When many of us packed up our desks at the beginning of the COVID-19 pandemic, we thought the lockdown might last a few weeks. Instead, some of the most significant aspects of our lives went virtual almost overnight—and stayed that way. After nearly two years of experiencing work, school, religious, and social events on screens, it’s strange to think how many of these adaptations have become second nature, revealing the various pros and cons of the life they replaced. In hindsight, I can’t believe how many forty-five-minute dashes I used to make across town to get to meetings and appointments and fitness classes. But I could live without ever celebrating another birthday over Zoom.
This fall, many of us were hoping to find ourselves going back to some kind of public life. With vaccination rates on the rise, there was room for cautious optimism even as the pandemic surged in Alberta and Saskatchewan and the Delta variant spread. Here in Ontario, which has experienced one of the strictest lockdowns in the country, we have learned to take a hesitant approach to planning. There were in-person events, but proof of double vaccination was often required. Kids were in school but sometimes back home in quarantine. Making any plans, there was a strong sense of inshallah—“if God wills it.” We speak of the “before time,” but what to call this limbo between the early pandemic and what comes after?
In this issue of The Walrus, we take stock of some of the technological changes the pandemic has furthered—in some cases, the switch to remote communication may have been inevitable, but that doesn’t mean the transition has been smooth. In our cover story, “Doctors on Call,” Carine Abouseif, a features editor at The Walrus, reflects on the rise of virtual health care: while remote appointments have benefited patients and health care practitioners alike, incompatible privacy legislation and mismatched technologies can create barriers to effective virtual care by restricting the sharing of health records. Abouseif’s story also demonstrates that, while virtual solutions may promise improved access to health care, sickness doesn’t respond to a one-size-fits-all approach.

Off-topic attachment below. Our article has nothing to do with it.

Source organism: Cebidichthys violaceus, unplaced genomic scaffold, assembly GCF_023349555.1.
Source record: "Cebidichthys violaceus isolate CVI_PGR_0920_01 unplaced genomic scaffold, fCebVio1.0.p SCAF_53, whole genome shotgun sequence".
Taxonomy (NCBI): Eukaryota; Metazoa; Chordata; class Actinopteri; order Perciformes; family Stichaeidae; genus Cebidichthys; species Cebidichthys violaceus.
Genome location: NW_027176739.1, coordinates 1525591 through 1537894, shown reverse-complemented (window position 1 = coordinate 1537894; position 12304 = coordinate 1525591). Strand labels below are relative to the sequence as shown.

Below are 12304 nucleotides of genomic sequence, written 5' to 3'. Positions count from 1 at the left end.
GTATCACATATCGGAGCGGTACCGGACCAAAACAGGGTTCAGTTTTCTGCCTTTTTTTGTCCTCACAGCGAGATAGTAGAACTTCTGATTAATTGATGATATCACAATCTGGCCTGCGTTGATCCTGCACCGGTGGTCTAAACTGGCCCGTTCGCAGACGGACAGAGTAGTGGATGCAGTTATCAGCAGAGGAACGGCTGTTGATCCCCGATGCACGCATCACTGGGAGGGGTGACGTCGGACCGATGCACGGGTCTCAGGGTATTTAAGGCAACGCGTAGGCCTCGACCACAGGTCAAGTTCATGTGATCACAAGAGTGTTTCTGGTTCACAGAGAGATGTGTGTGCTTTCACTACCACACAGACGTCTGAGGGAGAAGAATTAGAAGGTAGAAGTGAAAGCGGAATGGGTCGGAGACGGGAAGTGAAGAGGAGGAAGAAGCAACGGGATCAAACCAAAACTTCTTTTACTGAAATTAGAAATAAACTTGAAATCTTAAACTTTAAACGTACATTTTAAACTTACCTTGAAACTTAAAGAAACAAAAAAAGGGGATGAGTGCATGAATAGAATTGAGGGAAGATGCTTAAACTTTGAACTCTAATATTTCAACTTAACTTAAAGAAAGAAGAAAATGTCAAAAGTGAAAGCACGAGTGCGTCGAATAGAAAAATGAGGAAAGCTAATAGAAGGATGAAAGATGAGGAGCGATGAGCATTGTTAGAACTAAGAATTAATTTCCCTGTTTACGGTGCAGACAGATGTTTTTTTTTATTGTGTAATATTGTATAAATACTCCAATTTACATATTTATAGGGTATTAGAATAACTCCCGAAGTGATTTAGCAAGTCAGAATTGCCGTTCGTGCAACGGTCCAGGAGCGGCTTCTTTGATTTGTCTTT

Meanwhile, advocates for sexual assault survivors have long called for reform to the justice system, where tradition dictates that complainants must testify in person, facing the accused. In “My Day in Zoom Court,” a contributor writing under a pseudonym relates her experience within the virtual courtrooms made mandatory by the pandemic, arguing that preserving some elements of remote trials could improve the experiences of sexual assault survivors and the work of the justice system alike.
And, in “Neighbourhood Watch,” tech writer Navneet Alang describes one gentrifying neighbourhood’s increased use of community Facebook groups and personal-security cameras to keep “undesirable” people away from their deliveries. Obviously, as much as technology can bring us together, it has the power to split us apart.
It may be too early to know how much of the past two years’ worth of change is here to stay. When an architect recently provided a floor plan for the head office of The Walrus (which has been closed due to Toronto public health guidelines and is now undergoing renovations), my colleagues and I scrutinized it. But it was hard to “see” the reality of postpandemic life. The pandemic has changed us—not simply the way we work together but how we might use work stations and meeting rooms. After many months of communicating effectively, if distantly, on apps like Slack, what will “working together” mean?
As with so many things, the most obvious place to look for answers now is yet another screen. I was recently so struck by a scene from Ted Lasso that I watched it three times. In the second season, an episode ends with one of the characters stumbling into a nightclub. It took me a while to figure out why watching somebody dancing after an aggravating day was so affecting: the experience used to be common. And that’s just it. Right now, with danger still lurking in every face and invitation, we don’t have the luxury of losing ourselves in the crowd. Waving our arms in the air like we just don’t care—that’s one step forward I would welcome.